That’s a wrap!

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Happiness is. . .being done with installing the new anode rig!
Happiness is. . .being done with installing the new anode rig!

Well folks, we have come to the end of our turret season! Two and a half months of hot, humid, intense, occasionally slightly dangerous work culminated in the final tank filling on July 14th.

Throughout the eleven weeks of turret work the whole crew of the USS Monitor Center pulled together to accomplish something great. We removed all 21 of the remaining nutguards and nutguard fragments from the interior of the turret, a feat in and of itself. A few small artifacts were discovered in the concretion behind the nutguards. All together, including the nutguard pieces we accessioned 110 new artifacts. We also installed a brand new anode rig that will make the electrolytic reduction of the turret more efficient and should speed up salt extraction.

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3-D modeling the turret

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One of the many photos taken to photo-model the turret
One of the many photos taken to photo-model the turret

It is certainly awe-inspiring to be in the turret tank. Standing within inches of the massive iron object is almost surreal when you consider that it spent 140 years at the bottom of the ocean. Every bolt, dent, ding, and hole have a story to tell. But how do you study or share those stories when the artifact spends most of its time submerged in a treatment bath?

Over the past few weeks, we have been photographing every detail of the turret in hopes to make a 3-D photo-model of the object. In total, staff and volunteers took more than 1,600 photos of the turret to try to piece together models of the interior walls, exterior walls, interior ceiling, and bottom ring.

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Dry Ice Blasting: Yorktown Guns Addition

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York Town Gun before Dry Ice Blasting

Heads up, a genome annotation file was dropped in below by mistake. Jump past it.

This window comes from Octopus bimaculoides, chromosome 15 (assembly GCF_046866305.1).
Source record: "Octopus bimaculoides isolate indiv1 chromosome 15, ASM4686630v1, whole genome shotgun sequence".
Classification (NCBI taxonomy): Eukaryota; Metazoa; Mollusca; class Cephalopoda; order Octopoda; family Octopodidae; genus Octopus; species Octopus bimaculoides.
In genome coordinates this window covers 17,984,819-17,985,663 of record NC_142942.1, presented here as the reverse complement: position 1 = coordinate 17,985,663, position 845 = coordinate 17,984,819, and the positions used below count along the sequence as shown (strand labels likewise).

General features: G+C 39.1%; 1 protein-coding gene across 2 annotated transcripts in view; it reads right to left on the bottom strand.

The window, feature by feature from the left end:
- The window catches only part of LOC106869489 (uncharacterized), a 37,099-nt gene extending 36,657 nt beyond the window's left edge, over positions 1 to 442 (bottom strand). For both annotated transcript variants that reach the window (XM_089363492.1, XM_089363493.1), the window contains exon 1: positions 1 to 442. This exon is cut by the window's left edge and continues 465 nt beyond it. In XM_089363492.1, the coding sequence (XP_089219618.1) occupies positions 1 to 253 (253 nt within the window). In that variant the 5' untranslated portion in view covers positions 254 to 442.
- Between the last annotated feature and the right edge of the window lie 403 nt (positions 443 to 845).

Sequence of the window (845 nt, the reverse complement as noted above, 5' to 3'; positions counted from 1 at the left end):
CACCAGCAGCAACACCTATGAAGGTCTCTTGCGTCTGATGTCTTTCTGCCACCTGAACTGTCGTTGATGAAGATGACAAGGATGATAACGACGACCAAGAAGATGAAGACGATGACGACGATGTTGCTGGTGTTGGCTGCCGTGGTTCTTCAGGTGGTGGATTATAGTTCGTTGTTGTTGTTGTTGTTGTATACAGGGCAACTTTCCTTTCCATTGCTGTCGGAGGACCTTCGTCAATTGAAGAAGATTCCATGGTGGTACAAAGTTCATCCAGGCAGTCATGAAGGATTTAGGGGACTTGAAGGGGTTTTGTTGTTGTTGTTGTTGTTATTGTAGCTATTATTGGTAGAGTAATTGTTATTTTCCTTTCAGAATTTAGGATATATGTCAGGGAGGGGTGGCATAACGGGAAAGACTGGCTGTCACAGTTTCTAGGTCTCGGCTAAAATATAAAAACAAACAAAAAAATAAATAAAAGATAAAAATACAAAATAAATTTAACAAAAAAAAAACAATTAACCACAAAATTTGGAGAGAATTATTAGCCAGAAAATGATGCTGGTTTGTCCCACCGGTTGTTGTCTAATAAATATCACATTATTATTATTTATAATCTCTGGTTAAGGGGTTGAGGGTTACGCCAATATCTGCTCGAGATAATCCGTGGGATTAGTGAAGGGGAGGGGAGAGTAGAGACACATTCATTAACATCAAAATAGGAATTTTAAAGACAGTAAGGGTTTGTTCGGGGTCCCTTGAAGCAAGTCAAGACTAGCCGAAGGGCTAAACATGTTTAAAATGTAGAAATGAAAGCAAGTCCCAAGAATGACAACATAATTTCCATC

York Town Gun before Dry Ice Blasting

This week we’re taking a detour from your usual Turret updates for some Dry Ice Blasting! After quite a bit of research we figured out the best settings for Dry Ice Blasting on cast iron (previously we’ve only treated wrought iron with this method) and our first application is for the treatment of a pair of British guns from The Revolutionary War.  These guns were part of the armament on transport vessels supporting General Lord Cornwallis’s British army during the Yorktown Campaign. The guns were sunk when Cornwallis ordered the transport vessels to be sunk as obstructions, to prevent the nearby French fleet from coming to the aid of General George Washington’s troops.

The guns were raised from the York River in 1934 through a joint effort by The Mariners’ Museum, National Park Service, and Newport News Shipyard, and they’ve lived happily on and off display at both Yorktown and The Mariners’ Museum. But as you can see, they need a little TLC before they can be displayed again.

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News from the “cheese box part of the raft”

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Chekcing connection between the nutguards and teh "anode table" in the turret
Checking connections between the nutguards and the “anode table” in the turret

We have been quite busy in the turret these past weeks and are making great progress!

While Lesley, Kate and I worked inside the turret to gently deconcrete, remove the nutguards and clean behind them, Will has been fabricating custom-made anodes for said nutguards. He first welded together a large stainless steel table able to accommodate what is left of 6 nutguards. As seen in this image:

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Week Five in the Turret

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Although the outside of the nut is degraded, the inside threads are easy to unscrew.

Hello Everyone! We’ve been busy in the turret for the last few weeks. As Kate explained in her post earlier, we are concentrating on removing the remaining nutguards. There are a total of 24 ringing the inside of the turret in various states of preservation. So far we’ve dismantled the smaller fragments and are working towards the larger, more intact ones. We chip away at the concretion behind the nutguards and along the edges until they can be lifted off. Some are still bolted in place and the bolts can be unscrewed with a wrench due to the excellent preservation of the inner thread system.

Once the nutguards are detached, we concentrate on removing the concretion that formed behind the barrier. This consists of hard iron corrosion and concretion mixed with sludgy sand and softer corrosion products. In addition to revealing more of the turret walls, we are interested in any remaining artifacts lodged behind the plates.

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